Cattle prices have many producers considering herd expansion in the years ahead, one beef cattle specialist explains the impact proper nutrition has on the cow-calf operation.

Dr. Jason Cleere, beef cattle specialist with AgriLife Extension, says poor herd nutrition can affect cattle breeding and he encouraged producers at the South Central Texas Cow-Calf Clinic in Brenham to monitor body condition of their cattle to maintain healthy cows.

“Nutrition is extremely important to the cow-calf operation,” Cleere said. “The way we manage cattle to calve at two years of age and have a calf every year, you’ve got to have some nutritional management out there for them.”

Cleere noted body condition scoring and manure samples as two methods to ensure cattle are receiving the nutritional diet they need. Body condition scoring rates an animal on a scale of 1, very thin, to 10, very fat. Research shows re-breeding rates are higher in cows scoring at least a “5.”

Producers should follow the scoring guide continuously as it has a strong influence on the cow’s pregnancy rate, but says some dates are of key importance.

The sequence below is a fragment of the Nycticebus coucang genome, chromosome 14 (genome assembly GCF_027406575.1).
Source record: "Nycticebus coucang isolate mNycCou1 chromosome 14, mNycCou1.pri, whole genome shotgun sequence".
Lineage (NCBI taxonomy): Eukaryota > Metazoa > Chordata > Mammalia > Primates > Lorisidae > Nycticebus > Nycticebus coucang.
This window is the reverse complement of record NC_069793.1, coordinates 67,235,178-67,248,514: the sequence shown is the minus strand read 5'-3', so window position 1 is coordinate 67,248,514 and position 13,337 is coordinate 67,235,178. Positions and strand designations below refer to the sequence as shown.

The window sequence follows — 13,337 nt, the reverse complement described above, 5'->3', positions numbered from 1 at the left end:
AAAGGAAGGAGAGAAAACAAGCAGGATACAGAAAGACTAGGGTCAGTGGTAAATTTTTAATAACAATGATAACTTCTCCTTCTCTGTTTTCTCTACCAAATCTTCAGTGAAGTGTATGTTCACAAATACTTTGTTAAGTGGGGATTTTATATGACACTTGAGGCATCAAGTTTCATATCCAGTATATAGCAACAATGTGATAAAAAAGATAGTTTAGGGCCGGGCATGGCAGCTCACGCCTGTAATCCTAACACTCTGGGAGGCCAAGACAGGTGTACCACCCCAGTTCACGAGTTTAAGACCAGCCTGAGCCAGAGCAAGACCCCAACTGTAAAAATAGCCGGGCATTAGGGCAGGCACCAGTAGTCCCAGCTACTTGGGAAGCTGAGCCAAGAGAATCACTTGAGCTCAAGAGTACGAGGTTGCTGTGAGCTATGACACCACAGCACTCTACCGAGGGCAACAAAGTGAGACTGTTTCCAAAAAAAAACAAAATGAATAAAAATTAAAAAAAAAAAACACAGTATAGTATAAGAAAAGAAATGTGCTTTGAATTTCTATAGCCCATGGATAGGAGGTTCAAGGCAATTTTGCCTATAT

“The best time to be looking at body condition score would be when you wean your calves so that nutritional management decisions can be made prior to calving,” he said. “You should look at it year round, and especially during the winter feeding period to make sure the cattle are being supplemented properly.”

Cattle with a higher BCS not only have higher re-breeding rates, they also sell at higher values when producers decide to cull. Cleere says cattle with a BCS of six will be worth about $25 per hundredweight more than a cow with a score of two. The difference in sale prices should be considered as producers determine feeding budgets.

Aaron Berger, University of Nebraska Extension Educator, says feed costs account for between 40% and 70% of the annual cow costs involved in producing a weaned calf. The cost of feed should include the nutritional value, as well as the delivery and storage expenses, when selecting the proper feed for the herd.